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in this land, celebrated for liberal principles and feelings, induced me to undertake this translation of Calvin's Commentary on the Romans, written for the purpose of illustrating the second edition of his Institutes, and of opening a door to the most hidden treasures of the only book, in which the Sovereign of the universe, and the Fountain of truth has deigned to converse with sinful dust and ashes.*


I need make no remark on the subject of translation to such as have tried that kind of literary labour. I have endeavoured to make my translation faithful to the original; and trust this fidelity may form an apology for any deficiency in point of elegance.

I feel a difficulty in addressing my various and numerous friends and subscribers on account of the debt of gratitude I owe, and the length of time which has elapsed since I first commenced this work. Such has been the uncommon assistance I have experienced, that no language can convey my feelings of thankfulness and of cheering consolation thus afforded under some of my heaviest bereavements and trials, in consequence of which I have been so long delayed in completing this publication

The very great encouragement which I experienced from my most affectionate friends in Cumberland, my native county-which is not less distinguished for hospitality, kindness, and independence, than for natural beauties—from my kind and active friends in London, and every part of England, which I have visited, must be always cherished in my remembrance with feelings of pleasure and delight. It is high time

+ "I hold the memory of Calvin in high veneration, and frequently consult his Commentaries," "which abound in solid discussions of theological subjects, and practical improvements; and his interpretations adorn the books even of those who repay the obligation by reproaching their master." Bishop Horsley-Preface to Poole's Synopsis.




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for this part of the island to rest satisfied with nothing short of a parochial system of education, founded on the Scriptures, and improved by regular examinations; and to exert every nerve "in restoring again the discipline of the primitive church, which is much to be wished," as stated in our Commination Service.

The liberal support which I received in various parts of Scotland, and particularly in Edinburgh, . where, for many years, I enjoyed the kindness of some of my best and warmest friends, can never be forgotten, and must always be remembered with a deep sense of gratitude. I trust the time is not distant, when every exertion will be used to put an end to patronage in that kingdom, which was so justly opposed by one of its ablest ministers, the late Rev. Dr. Thompson, whose warm-heartedness and deep interest in my welfare I must ever cherish with feelings of the liveliest affection. Let the whole Scotch nation rise as one man for the attaining of this most important point, and they may rest assured the time is not far distant, when they will gain their desired object. I now turn to Ireland, in whose metropolis I completed my education, and where I spent the first day of last with some of year my warmest, and one of my earliest and much loved friends, Dr. Litton. The Provost, most of the Fellows of Trinity-college, nearly all the clergymen of the church of Ireland, as well as the ministers among the Dissenters, and the various other persons on whom I called, gladdened my heart by the cordiality with which they favoured my undertaking. Shall nothing be done by Britain for the purpose of draining the bogs, improving the roads, making rail-ways, and encouraging the agriculture, the manufactures, the collieries, and the mines of this part of the empire? If we can afford to pay twenty millions to the West Indies, with a view to wipe away the foul stain of slavery, we ought to be prepared to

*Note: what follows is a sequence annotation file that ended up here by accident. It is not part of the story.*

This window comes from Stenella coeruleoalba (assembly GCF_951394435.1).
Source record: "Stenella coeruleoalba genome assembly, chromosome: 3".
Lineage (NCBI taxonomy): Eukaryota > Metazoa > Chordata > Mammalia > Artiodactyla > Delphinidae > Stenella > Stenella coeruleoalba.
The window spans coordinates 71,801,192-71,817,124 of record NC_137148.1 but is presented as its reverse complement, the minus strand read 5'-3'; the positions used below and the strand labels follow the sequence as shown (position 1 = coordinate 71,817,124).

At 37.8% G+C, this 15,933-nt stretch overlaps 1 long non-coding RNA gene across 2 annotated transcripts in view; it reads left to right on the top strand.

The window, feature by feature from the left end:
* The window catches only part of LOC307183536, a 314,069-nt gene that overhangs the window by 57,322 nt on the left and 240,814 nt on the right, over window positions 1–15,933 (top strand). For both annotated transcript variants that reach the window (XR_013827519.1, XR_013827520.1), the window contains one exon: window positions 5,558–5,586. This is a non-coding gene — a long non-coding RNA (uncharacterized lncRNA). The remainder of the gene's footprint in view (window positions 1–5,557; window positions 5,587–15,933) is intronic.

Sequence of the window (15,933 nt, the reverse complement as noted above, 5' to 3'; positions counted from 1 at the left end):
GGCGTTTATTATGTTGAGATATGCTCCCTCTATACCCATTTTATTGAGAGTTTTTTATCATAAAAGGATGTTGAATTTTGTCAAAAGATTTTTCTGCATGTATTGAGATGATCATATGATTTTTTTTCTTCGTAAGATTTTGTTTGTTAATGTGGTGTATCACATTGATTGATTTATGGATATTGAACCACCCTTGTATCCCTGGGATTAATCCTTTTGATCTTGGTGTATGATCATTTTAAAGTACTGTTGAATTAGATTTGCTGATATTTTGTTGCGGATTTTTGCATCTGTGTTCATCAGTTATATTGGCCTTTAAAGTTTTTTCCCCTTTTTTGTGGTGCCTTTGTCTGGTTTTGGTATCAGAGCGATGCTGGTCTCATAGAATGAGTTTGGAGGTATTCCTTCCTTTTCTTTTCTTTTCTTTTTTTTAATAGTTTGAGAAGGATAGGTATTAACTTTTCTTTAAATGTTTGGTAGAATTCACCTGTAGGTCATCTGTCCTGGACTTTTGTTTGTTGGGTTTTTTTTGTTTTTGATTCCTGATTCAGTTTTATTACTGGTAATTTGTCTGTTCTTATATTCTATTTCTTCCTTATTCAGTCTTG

advance a sum sufficient to give employment to the loyal, kind-hearted, liberal inhabitants of Erin. Is there a candid Englishman who has enjoyed the means of knowing Ireland from the days of Spencer -nay, long before-to the present, that must not be compelled to say, England has acted towards Ireland, on all occasions, as if she were a conquered country? A change of ministry, under any parliament, makes severer only more severe. What a heart-rending anomaly, that the freest nation under the canopy of heaven should have treated one of the richest and nearest parts of its dominions with such unrelenting and unmerited rigour. Has not the Ruler of worlds stripped Spain, and Portugal, and Holland of the greatest part of their colonial possessions on account of the oppression used towards them; and is England justified in expecting that similar punishment will not be awarded to similar conduct?

The period, it is to be hoped, is not far distant when the various prejudices and prepossessions entertained by the different parts of the kingdom against each other will be sunk in mutual love and kindness. A more enlarged and intimate acquaintance with Scripture, and a steady adherence to its precepts, will powerfully assist in hastening this event, by improving in each what is imperfect, supplying what is deficient, correcting what is erroneous, and purifying what is corrupt.

I cannot conclude without heartily wishing my subscribers all happiness; and may they long enjoy here the smiles of the Redeemer of sinners, and be fitted by him for an inheritance among the saints in glory!

London, Jan. 1, 1834.

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